Finally, the ages of the 13 individuals so identified—three infants, three young juveniles, one old juvenile, one subadult, four young adults and one old adult—are unlike those of other cave deposits for which cause of death and deposition have been determined. It’s a riddle, wrapped in sediment, inside a grotto.
I believe the authors are downplaying an all too common cause of death in our ancestors—homicide in the form of war, murder or sacrifice. Lawrence H. Keeley, in War Before Civilization (1996), and Steven A. LeBlanc, in Constant Battles (2003), review hundreds of archaeological studies showing that significant percentages of ancestral people died violently. January 1, 2016
Turning paleontology into a murder mystery never hurt public interest, right?
So then paleoanthropologist John Hawks, often a voice of common sense, responds
Shermer is a regular columnist and contributing editor of Scientific American and the editor of Skeptic magazine. He is widely recognized as a leader of the skeptic movement in the U.S.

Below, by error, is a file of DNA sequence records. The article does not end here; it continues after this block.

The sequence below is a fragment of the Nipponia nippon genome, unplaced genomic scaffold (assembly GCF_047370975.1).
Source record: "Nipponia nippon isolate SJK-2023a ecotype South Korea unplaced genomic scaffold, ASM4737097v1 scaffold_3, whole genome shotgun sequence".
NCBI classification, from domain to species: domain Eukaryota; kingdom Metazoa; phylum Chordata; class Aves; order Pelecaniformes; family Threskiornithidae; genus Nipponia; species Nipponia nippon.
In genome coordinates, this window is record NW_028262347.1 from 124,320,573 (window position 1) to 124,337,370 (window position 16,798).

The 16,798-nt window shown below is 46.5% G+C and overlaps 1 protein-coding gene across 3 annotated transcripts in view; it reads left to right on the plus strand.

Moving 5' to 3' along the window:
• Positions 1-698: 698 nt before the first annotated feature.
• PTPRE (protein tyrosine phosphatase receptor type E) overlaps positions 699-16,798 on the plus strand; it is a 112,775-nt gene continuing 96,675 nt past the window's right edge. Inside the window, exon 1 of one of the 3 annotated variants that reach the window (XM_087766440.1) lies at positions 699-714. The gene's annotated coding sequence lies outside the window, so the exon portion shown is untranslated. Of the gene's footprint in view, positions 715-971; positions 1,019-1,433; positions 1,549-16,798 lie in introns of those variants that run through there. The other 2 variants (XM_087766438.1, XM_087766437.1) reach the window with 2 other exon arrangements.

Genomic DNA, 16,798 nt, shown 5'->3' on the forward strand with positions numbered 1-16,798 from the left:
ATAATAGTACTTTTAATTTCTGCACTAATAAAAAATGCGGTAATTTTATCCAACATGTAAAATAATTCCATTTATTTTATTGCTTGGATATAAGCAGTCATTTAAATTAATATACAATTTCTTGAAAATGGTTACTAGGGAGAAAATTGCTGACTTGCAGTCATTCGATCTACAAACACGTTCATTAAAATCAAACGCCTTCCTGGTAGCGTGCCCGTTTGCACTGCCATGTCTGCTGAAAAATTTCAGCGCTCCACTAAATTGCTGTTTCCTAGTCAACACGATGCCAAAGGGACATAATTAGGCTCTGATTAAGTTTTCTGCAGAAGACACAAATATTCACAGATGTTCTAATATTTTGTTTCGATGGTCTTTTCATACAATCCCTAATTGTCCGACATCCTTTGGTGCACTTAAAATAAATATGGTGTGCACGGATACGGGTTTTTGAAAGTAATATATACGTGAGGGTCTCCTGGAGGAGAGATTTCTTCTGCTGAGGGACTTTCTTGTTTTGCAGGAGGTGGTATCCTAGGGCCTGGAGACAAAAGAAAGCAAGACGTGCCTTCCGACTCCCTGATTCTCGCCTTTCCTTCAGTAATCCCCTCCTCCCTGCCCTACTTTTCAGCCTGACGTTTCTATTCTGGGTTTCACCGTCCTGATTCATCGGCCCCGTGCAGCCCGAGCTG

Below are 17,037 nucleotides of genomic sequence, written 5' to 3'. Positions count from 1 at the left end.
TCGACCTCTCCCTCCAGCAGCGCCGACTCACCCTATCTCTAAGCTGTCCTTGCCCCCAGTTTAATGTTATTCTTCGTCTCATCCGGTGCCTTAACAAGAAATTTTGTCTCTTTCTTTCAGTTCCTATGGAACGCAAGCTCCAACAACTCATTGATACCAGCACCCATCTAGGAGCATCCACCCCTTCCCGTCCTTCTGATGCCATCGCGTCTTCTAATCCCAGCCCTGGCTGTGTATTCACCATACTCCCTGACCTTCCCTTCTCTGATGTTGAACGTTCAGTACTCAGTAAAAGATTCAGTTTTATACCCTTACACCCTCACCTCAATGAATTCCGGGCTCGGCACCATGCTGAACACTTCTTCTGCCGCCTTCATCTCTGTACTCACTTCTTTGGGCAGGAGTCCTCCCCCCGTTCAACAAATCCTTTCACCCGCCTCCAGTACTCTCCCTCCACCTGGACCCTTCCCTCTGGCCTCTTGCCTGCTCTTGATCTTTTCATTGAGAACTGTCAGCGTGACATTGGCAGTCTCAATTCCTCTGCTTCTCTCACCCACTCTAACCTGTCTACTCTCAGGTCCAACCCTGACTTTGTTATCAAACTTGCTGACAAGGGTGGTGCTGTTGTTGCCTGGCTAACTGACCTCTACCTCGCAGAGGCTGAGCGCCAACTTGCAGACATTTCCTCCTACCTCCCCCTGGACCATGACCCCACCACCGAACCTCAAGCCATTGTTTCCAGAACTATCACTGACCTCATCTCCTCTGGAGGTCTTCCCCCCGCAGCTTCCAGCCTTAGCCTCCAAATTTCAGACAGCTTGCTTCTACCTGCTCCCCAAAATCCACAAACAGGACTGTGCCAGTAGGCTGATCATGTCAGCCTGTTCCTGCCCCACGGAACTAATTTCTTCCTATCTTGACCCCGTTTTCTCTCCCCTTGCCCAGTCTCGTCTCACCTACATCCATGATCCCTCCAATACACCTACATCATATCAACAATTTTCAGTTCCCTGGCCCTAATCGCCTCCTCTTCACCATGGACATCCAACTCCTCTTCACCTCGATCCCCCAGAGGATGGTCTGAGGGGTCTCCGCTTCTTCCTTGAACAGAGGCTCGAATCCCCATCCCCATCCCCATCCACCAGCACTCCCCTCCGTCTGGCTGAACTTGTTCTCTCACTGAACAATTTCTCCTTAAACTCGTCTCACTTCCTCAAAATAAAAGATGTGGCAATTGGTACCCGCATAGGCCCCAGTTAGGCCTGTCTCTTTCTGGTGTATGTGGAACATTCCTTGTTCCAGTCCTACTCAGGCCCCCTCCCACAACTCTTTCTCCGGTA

It doesn’t sound like the work of a skeptic. Shermer does not seem to have read our open access paper very carefully, because he seems completely oblivious to the evidence most relevant to his idea.
Basically, the bones don’t show signs of violence.
None of the bone fragments have traces of cutmarks or tooth marks that would result from butchery, disarticulation, percussion, or consumption of the remains. There are no cranial bone fragments with radiating fracture lines or signs of intentional breakage. In other words, none of the bone shows any traces that indicate that the individuals met a violent end.
Hawks suggests that Shermer’s interest in ancestral violence is causing him to read things into the story.
There is a paleo-novel in here somewhere. Auel? Jean Auel?
See also: 2015, Hominid hype of the year: homo Naledi
The search for our earliest ancestors: signals in the noise
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